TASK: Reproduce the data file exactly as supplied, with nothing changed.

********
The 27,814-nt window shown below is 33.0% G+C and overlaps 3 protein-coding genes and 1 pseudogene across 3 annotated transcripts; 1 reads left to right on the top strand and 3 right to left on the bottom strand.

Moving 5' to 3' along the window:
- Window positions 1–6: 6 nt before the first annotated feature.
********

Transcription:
The 27,814-nt window shown below is 33.0% G+C and overlaps 3 protein-coding genes and 1 pseudogene across 3 annotated transcripts; 1 reads left to right on the top strand and 3 right to left on the bottom strand.

Moving 5' to 3' along the window:
- Window positions 1–6: 6 nt before the first annotated feature.